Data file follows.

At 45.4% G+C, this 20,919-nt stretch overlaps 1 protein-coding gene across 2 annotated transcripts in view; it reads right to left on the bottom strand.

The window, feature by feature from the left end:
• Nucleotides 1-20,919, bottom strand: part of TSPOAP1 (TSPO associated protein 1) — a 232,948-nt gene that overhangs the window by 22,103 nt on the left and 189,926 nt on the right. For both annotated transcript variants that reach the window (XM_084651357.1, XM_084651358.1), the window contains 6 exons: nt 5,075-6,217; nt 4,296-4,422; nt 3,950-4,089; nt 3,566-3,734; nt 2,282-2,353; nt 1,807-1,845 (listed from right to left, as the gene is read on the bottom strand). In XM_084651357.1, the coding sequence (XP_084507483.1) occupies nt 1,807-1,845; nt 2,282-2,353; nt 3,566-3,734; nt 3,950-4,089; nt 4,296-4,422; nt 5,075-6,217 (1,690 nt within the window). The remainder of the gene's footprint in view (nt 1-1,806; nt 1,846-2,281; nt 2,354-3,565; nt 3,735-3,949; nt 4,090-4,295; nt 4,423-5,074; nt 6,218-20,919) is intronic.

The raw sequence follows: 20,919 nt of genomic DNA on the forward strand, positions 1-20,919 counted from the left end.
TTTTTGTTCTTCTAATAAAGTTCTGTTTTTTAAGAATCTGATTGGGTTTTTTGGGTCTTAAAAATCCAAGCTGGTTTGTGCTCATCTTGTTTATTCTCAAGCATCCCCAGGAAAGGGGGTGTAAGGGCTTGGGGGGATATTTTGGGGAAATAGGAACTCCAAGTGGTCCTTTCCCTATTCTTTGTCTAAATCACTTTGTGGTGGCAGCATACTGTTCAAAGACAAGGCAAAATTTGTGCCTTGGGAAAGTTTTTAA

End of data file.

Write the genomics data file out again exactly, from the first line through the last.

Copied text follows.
At 45.4% G+C, this 20,919-nt stretch overlaps 1 protein-coding gene across 2 annotated transcripts in view; it reads right to left on the bottom strand.

The window, feature by feature from the left end:
• Nucleotides 1-20,919, bottom strand: part of TSPOAP1 (TSPO associated protein 1) — a 232,948-nt gene that overhangs the window by 22,103 nt on the left and 189,926 nt on the right. For both annotated transcript variants that reach the window (XM_084651357.1, XM_084651358.1), the window contains 6 exons: nt 5,075-6,217; nt 4,296-4,422; nt 3,950-4,089; nt 3,566-3,734; nt 2,282-2,353; nt 1,807-1,845 (listed from right to left, as the gene is read on the bottom strand). In XM_084651357.1, the coding sequence (XP_084507483.1) occupies nt 1,807-1,845; nt 2,282-2,353; nt 3,566-3,734; nt 3,950-4,089; nt 4,296-4,422; nt 5,075-6,217 (1,690 nt within the window). The remainder of the gene's footprint in view (nt 1-1,806; nt 1,846-2,281; nt 2,354-3,565; nt 3,735-3,949; nt 4,090-4,295; nt 4,423-5,074; nt 6,218-20,919) is intronic.

The raw sequence follows: 20,919 nt of genomic DNA on the forward strand, positions 1-20,919 counted from the left end.
TTTTTGTTCTTCTAATAAAGTTCTGTTTTTTAAGAATCTGATTGGGTTTTTTGGGTCTTAAAAATCCAAGCTGGTTTGTGCTCATCTTGTTTATTCTCAAGCATCCCCAGGAAAGGGGGTGTAAGGGCTTGGGGGGATATTTTGGGGAAATAGGAACTCCAAGTGGTCCTTTCCCTATTCTTTGTCTAAATCACTTTGTGGTGGCAGCATACTGTTCAAAGACAAGGCAAAATTTGTGCCTTGGGAAAGTTTTTAA